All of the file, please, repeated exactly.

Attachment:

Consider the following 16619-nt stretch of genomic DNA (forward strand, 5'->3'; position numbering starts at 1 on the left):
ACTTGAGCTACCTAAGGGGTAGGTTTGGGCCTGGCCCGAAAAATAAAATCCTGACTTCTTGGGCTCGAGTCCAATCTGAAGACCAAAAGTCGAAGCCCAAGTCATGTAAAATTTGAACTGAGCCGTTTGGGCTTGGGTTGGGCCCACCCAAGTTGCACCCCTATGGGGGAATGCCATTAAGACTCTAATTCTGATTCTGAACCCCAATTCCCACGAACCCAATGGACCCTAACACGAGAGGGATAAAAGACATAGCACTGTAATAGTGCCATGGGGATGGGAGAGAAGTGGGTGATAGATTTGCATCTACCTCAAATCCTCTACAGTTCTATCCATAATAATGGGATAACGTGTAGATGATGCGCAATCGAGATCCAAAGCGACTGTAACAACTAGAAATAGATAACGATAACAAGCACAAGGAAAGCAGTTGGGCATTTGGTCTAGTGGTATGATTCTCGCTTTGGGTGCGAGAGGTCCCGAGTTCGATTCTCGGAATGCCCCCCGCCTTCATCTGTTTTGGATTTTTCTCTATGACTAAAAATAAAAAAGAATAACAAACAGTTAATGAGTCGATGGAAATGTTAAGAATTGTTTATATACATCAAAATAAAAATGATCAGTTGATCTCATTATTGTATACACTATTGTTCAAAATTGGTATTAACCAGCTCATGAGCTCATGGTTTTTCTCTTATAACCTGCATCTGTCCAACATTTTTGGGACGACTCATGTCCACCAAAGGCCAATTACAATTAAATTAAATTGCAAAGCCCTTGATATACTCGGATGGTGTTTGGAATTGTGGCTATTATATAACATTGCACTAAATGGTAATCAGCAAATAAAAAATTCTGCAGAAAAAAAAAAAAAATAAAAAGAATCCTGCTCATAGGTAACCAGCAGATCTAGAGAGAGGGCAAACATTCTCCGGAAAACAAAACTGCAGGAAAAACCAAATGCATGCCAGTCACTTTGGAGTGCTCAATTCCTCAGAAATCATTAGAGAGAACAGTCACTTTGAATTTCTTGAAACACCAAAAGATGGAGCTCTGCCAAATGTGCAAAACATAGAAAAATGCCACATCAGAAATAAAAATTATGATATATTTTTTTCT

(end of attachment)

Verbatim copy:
Consider the following 16619-nt stretch of genomic DNA (forward strand, 5'->3'; position numbering starts at 1 on the left):
ACTTGAGCTACCTAAGGGGTAGGTTTGGGCCTGGCCCGAAAAATAAAATCCTGACTTCTTGGGCTCGAGTCCAATCTGAAGACCAAAAGTCGAAGCCCAAGTCATGTAAAATTTGAACTGAGCCGTTTGGGCTTGGGTTGGGCCCACCCAAGTTGCACCCCTATGGGGGAATGCCATTAAGACTCTAATTCTGATTCTGAACCCCAATTCCCACGAACCCAATGGACCCTAACACGAGAGGGATAAAAGACATAGCACTGTAATAGTGCCATGGGGATGGGAGAGAAGTGGGTGATAGATTTGCATCTACCTCAAATCCTCTACAGTTCTATCCATAATAATGGGATAACGTGTAGATGATGCGCAATCGAGATCCAAAGCGACTGTAACAACTAGAAATAGATAACGATAACAAGCACAAGGAAAGCAGTTGGGCATTTGGTCTAGTGGTATGATTCTCGCTTTGGGTGCGAGAGGTCCCGAGTTCGATTCTCGGAATGCCCCCCGCCTTCATCTGTTTTGGATTTTTCTCTATGACTAAAAATAAAAAAGAATAACAAACAGTTAATGAGTCGATGGAAATGTTAAGAATTGTTTATATACATCAAAATAAAAATGATCAGTTGATCTCATTATTGTATACACTATTGTTCAAAATTGGTATTAACCAGCTCATGAGCTCATGGTTTTTCTCTTATAACCTGCATCTGTCCAACATTTTTGGGACGACTCATGTCCACCAAAGGCCAATTACAATTAAATTAAATTGCAAAGCCCTTGATATACTCGGATGGTGTTTGGAATTGTGGCTATTATATAACATTGCACTAAATGGTAATCAGCAAATAAAAAATTCTGCAGAAAAAAAAAAAAAATAAAAAGAATCCTGCTCATAGGTAACCAGCAGATCTAGAGAGAGGGCAAACATTCTCCGGAAAACAAAACTGCAGGAAAAACCAAATGCATGCCAGTCACTTTGGAGTGCTCAATTCCTCAGAAATCATTAGAGAGAACAGTCACTTTGAATTTCTTGAAACACCAAAAGATGGAGCTCTGCCAAATGTGCAAAACATAGAAAAATGCCACATCAGAAATAAAAATTATGATATATTTTTTTCT